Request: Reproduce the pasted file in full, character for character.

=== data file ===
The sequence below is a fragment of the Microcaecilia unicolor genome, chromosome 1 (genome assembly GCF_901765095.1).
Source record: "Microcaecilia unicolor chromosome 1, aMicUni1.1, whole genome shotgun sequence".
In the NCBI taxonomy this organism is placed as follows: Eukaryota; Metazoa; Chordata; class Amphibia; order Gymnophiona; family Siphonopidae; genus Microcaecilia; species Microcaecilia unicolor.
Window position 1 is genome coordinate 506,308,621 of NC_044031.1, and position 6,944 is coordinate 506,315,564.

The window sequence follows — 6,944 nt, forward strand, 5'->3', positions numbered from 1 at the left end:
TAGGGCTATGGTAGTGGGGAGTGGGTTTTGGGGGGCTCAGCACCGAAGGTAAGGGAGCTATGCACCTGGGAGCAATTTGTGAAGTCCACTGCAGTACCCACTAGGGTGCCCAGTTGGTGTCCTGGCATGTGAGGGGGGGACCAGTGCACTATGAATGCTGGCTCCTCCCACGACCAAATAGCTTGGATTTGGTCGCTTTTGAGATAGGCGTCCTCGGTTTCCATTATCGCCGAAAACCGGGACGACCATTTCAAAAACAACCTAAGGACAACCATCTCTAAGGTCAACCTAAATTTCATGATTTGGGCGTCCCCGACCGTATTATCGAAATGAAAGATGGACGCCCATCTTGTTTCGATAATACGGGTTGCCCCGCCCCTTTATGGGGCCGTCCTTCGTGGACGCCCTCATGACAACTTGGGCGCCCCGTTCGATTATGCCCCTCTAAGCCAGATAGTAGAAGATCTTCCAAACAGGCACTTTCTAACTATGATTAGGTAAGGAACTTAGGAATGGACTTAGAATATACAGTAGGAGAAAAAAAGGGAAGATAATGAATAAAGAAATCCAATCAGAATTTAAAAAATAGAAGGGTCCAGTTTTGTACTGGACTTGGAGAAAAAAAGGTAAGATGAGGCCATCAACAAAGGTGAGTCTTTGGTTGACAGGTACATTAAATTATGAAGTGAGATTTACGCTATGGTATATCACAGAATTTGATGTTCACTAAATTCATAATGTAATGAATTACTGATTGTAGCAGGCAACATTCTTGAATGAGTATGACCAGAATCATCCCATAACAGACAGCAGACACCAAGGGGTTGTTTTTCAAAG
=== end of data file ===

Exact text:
The sequence below is a fragment of the Microcaecilia unicolor genome, chromosome 1 (genome assembly GCF_901765095.1).
Source record: "Microcaecilia unicolor chromosome 1, aMicUni1.1, whole genome shotgun sequence".
In the NCBI taxonomy this organism is placed as follows: Eukaryota; Metazoa; Chordata; class Amphibia; order Gymnophiona; family Siphonopidae; genus Microcaecilia; species Microcaecilia unicolor.
Window position 1 is genome coordinate 506,308,621 of NC_044031.1, and position 6,944 is coordinate 506,315,564.

The window sequence follows — 6,944 nt, forward strand, 5'->3', positions numbered from 1 at the left end:
TAGGGCTATGGTAGTGGGGAGTGGGTTTTGGGGGGCTCAGCACCGAAGGTAAGGGAGCTATGCACCTGGGAGCAATTTGTGAAGTCCACTGCAGTACCCACTAGGGTGCCCAGTTGGTGTCCTGGCATGTGAGGGGGGGACCAGTGCACTATGAATGCTGGCTCCTCCCACGACCAAATAGCTTGGATTTGGTCGCTTTTGAGATAGGCGTCCTCGGTTTCCATTATCGCCGAAAACCGGGACGACCATTTCAAAAACAACCTAAGGACAACCATCTCTAAGGTCAACCTAAATTTCATGATTTGGGCGTCCCCGACCGTATTATCGAAATGAAAGATGGACGCCCATCTTGTTTCGATAATACGGGTTGCCCCGCCCCTTTATGGGGCCGTCCTTCGTGGACGCCCTCATGACAACTTGGGCGCCCCGTTCGATTATGCCCCTCTAAGCCAGATAGTAGAAGATCTTCCAAACAGGCACTTTCTAACTATGATTAGGTAAGGAACTTAGGAATGGACTTAGAATATACAGTAGGAGAAAAAAAGGGAAGATAATGAATAAAGAAATCCAATCAGAATTTAAAAAATAGAAGGGTCCAGTTTTGTACTGGACTTGGAGAAAAAAAGGTAAGATGAGGCCATCAACAAAGGTGAGTCTTTGGTTGACAGGTACATTAAATTATGAAGTGAGATTTACGCTATGGTATATCACAGAATTTGATGTTCACTAAATTCATAATGTAATGAATTACTGATTGTAGCAGGCAACATTCTTGAATGAGTATGACCAGAATCATCCCATAACAGACAGCAGACACCAAGGGGTTGTTTTTCAAAG